Wednesday, October 1, 2008

Divisional Round Previews -- Los Angeles of Anaheim vs. Boston

Los Angeles Angels of Anaheim (100-62) vs. Boston Red Sox (95-67)

This is the hardest matchup to predict out of all four Divisional round series. This is due to a few things, the first most obvious factor is that I am a Sox fan, born and raised directly south of Boston. However, I write this blog without trying to be a huge homer, so don't worry about that. The other main reason that this is the toughest matchup to pick is because these teams are the most evenly matched between all 8 playoff teams. Sure the Angels cruised through the regular season, but they also played in the AL West which is a pretty pathetic division in itself these days.

During the regular season, the Angels absolutely demolished the Red Sox, going 8-1 against them and outscoring them something like 64-33. You know what though? Throw that shit out the window, this is the playoffs, and I expect both teams to be their asses off.

Let's start with the Angels.

Man the difference a year can make. Last year against the Sox, the Angels offense was completely non existent. Vlad Guerrero looked lost at the plate, Garrett Anderson had pink eye and could hardly see the ball, Gary Matthews Jr was hurt, and the team as a whole was just atrocious, batting under .200 in their lose to the Red Sox. In the offseason the Angels signed Torii Hunter and traded for Mark Texieria in July to really give their offense a whole new look, and the protection Vlad Guerrero needed. Chone Figgins, while still a force on the basepaths, isn't really the same dynamic player he was a few years ago. That being said, he still steals bases and can be a pitchers nightmare. They rank in the middle of most offensive categories, but believe me when I say then can score runs now.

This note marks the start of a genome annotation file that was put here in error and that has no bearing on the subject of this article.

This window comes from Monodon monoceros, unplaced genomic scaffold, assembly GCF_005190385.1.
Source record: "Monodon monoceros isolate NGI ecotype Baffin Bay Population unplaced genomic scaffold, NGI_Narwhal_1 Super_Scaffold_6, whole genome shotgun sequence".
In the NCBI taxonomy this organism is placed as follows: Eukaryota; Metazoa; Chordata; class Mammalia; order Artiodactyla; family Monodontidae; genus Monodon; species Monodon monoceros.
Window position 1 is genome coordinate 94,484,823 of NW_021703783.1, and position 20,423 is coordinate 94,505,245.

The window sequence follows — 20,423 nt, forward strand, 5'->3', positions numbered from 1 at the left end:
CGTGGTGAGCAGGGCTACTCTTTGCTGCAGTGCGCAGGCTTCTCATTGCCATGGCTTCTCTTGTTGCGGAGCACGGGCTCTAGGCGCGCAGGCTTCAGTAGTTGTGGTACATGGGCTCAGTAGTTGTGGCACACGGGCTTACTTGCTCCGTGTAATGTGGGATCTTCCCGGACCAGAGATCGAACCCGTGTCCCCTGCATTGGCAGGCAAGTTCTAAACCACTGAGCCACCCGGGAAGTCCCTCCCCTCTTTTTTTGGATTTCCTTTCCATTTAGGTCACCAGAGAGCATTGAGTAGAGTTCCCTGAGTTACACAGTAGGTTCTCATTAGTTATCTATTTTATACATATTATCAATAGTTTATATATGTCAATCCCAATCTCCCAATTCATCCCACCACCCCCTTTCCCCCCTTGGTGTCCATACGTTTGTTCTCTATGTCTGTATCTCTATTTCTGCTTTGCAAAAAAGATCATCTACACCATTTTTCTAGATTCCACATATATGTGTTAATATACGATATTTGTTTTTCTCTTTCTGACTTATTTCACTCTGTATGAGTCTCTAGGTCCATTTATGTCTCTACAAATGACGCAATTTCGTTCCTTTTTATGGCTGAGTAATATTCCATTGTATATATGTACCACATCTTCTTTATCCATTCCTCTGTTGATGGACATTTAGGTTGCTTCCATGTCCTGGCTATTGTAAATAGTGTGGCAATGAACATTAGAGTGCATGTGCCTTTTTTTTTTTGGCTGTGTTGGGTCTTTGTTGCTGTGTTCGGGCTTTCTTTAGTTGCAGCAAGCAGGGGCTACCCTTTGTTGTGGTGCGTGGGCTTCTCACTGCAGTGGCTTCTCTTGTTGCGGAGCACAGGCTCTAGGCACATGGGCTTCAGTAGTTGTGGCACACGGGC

The Angels finally have a legitimate offense and it could be what carries them to victory against the Red Sox.

The Angels are often regarded as having the best pitching in the league, but I find this to be a huge exaggeration. John Lackey (12-5, 3.75 ERA) is a bonafide ace, and he has been for a few years. After him you have Ervin Santana (16-7, 3.49 ERA, 214 k's) Joe Saunders (17-7, 3.41 ERA), Jered Weaver and Jon Garland. Weaver and Garland have been awful since August, so the Angels rotation is Lackey-Santana-Saunders. Lackey scares me, but after him, not so much. Santana has the stuff to be great. When he was younger I always heard him compared to Pedro Martinez in his prime, but he's never really figured it out to that extent. Now that being said, Santana is a good pitcher but is wildly inconsistent with his command at times, and that gets him into trouble. Joe Saunders is exactly like Jamie Moyer as a junkballer, and we all know what I said about that.

Their bullpen is still good with Scot Shields and K-Rod and his major league record 62 saves (which isn't as impressive as it sounds). K-Rod is a good closer but he is hittable, and can get incredibly wild sometimes. Not to be homer here, but I'd rather have Papelbon than K-Rod closing games anyday of the week. One surprise in their bullpen this year has been the effectiveness of Darren Oliver (2.88 ERA, 12 Holds), and the emergence of rookie Jose Arredondo (1.62 ERA, 16 Hlds, 55 K's in 61 IP). The Angels bullpen, while it isn't what it used to be, is still strong.

Red Sox
The Sox rank in the top two of most offensive categories. Even without Manny Ramirez this team can still hit. Jason Bay has filled in admirably as his replacement (.293/9/37 as a Sox), and Dustin Pedroia (this year's AL MVP in my opinion) and Kevin Youkilis have been amazing. Jacoby Ellsbury has finally started to show why he was so highly regarded by hitting again, and even when he was toiling in the summer in his slump, he still managed to steal 50 bases this year. His platooning with Coco Crisp has actually worked out pretty well.